FIG. 9 illustrates the positional relation similar to that shown in FIG. 1, wherein an edge sensor is provided to detect edges of picture frames:

FIG. 10 is a block diagram showing a part of a controller, similar to FIG. 4, embodying a method according to still another embodiment of the present invention in which a picture frame is placed in position at the printing station by detecting an image of the picture frame to be printed:

FIG. 11 is a flow chart showing the procedure of printing process according to the method of FIG. 10;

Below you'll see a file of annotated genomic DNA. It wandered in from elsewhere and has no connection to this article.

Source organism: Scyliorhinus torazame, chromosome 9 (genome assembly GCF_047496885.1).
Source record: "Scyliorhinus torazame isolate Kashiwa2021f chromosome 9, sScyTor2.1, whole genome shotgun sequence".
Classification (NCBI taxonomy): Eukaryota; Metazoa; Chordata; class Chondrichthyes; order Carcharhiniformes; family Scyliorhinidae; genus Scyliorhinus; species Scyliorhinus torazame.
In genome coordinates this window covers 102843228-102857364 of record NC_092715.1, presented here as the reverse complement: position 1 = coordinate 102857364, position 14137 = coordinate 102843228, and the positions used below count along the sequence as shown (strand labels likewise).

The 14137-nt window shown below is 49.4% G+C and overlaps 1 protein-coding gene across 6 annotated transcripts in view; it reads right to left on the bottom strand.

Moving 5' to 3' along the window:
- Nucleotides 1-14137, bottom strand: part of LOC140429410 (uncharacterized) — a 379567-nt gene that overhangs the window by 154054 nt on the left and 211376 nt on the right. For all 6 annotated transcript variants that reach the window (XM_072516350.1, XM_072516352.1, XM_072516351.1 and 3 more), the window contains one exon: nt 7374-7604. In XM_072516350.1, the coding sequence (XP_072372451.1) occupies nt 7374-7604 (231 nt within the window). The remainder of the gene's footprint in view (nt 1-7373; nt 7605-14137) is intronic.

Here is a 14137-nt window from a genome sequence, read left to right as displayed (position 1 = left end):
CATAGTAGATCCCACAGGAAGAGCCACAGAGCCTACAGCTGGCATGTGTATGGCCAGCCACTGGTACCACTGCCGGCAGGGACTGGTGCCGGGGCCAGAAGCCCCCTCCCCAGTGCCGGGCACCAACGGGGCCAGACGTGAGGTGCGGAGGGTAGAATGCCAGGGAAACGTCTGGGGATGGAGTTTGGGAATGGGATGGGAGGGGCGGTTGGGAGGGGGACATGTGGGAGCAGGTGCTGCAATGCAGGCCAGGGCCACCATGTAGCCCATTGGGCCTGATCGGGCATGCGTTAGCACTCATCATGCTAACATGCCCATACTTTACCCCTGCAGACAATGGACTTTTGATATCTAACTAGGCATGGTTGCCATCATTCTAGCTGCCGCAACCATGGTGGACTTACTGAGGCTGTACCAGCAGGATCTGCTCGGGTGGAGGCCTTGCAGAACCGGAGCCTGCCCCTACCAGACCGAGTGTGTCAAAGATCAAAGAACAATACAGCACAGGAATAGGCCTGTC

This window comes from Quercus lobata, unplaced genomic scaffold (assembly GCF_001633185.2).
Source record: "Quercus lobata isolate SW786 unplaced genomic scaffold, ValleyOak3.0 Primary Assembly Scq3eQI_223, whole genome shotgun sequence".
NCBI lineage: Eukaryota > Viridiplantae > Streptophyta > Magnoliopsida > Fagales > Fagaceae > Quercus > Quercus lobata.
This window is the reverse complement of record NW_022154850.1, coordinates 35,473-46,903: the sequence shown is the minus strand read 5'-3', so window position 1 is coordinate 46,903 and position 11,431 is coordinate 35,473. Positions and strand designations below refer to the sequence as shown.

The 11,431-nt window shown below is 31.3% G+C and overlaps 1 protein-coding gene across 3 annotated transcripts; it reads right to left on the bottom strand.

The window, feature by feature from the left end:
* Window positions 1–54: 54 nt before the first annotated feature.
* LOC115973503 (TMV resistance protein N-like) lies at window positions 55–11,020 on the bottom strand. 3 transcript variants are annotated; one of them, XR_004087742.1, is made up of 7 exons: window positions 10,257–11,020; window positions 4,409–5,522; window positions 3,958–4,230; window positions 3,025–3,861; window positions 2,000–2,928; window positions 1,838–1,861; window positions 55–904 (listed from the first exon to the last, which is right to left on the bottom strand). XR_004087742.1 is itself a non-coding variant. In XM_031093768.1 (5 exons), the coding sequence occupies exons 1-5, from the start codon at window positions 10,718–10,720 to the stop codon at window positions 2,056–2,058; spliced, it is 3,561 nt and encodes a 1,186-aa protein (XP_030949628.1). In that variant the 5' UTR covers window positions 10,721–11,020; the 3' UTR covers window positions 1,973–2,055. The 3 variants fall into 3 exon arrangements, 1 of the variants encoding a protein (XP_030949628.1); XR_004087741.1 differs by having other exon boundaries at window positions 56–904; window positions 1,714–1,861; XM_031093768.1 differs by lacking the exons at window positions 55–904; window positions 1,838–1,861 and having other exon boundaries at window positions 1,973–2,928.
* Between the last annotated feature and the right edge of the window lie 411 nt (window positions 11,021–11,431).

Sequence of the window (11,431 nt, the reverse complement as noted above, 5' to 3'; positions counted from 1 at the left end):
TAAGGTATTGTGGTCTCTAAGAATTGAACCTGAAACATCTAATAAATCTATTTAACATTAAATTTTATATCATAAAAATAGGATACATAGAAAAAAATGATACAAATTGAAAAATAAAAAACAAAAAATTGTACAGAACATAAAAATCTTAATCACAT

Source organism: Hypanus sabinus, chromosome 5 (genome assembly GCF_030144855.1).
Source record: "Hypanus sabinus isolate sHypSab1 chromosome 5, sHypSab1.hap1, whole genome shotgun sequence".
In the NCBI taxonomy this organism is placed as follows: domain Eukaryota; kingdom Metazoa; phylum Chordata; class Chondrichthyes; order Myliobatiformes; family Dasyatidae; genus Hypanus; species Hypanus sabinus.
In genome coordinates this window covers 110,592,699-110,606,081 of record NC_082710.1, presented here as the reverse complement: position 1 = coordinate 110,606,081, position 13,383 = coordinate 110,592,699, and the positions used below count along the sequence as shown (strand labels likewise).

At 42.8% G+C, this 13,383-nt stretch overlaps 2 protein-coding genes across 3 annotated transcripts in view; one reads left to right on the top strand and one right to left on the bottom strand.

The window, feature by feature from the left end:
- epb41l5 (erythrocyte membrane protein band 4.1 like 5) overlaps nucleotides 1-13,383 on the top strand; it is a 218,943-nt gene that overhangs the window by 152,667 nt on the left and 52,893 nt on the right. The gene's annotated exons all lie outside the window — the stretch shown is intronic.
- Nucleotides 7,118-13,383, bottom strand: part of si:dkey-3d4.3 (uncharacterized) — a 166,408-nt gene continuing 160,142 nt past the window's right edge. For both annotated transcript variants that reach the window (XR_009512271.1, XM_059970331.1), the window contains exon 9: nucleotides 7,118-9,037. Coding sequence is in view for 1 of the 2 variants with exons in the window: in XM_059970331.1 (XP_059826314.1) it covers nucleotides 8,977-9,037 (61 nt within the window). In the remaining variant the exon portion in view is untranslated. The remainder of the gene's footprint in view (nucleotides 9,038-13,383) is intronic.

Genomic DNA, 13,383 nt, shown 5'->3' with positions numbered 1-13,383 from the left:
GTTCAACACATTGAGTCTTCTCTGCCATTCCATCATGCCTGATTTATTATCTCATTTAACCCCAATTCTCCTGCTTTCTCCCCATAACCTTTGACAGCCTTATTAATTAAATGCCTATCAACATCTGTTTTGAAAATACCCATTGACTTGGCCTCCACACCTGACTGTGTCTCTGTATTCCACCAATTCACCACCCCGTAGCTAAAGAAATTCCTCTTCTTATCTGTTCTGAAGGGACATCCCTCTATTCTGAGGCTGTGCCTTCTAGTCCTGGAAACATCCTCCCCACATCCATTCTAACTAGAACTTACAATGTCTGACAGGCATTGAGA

FIG. 12 illustrates the positional relation similar to that shown in FIG. 6, wherein a negative film is formed with notches in connection with picture images to be printed;

FIG. 13 is a block diagram showing a part of a controller, similar to FIG. 4, embodying a method according to a further embodiment of the present invention in which a picture frame is placed in position at the printing station by the use of one of several picture-frame-positioning means selected in order of a predetermined priority;

FIG. 14 is a flow chart showing the procedure of the printing process according to the method of FIG. 13.

DETAILED DESCRIPTION OF THE INVENTION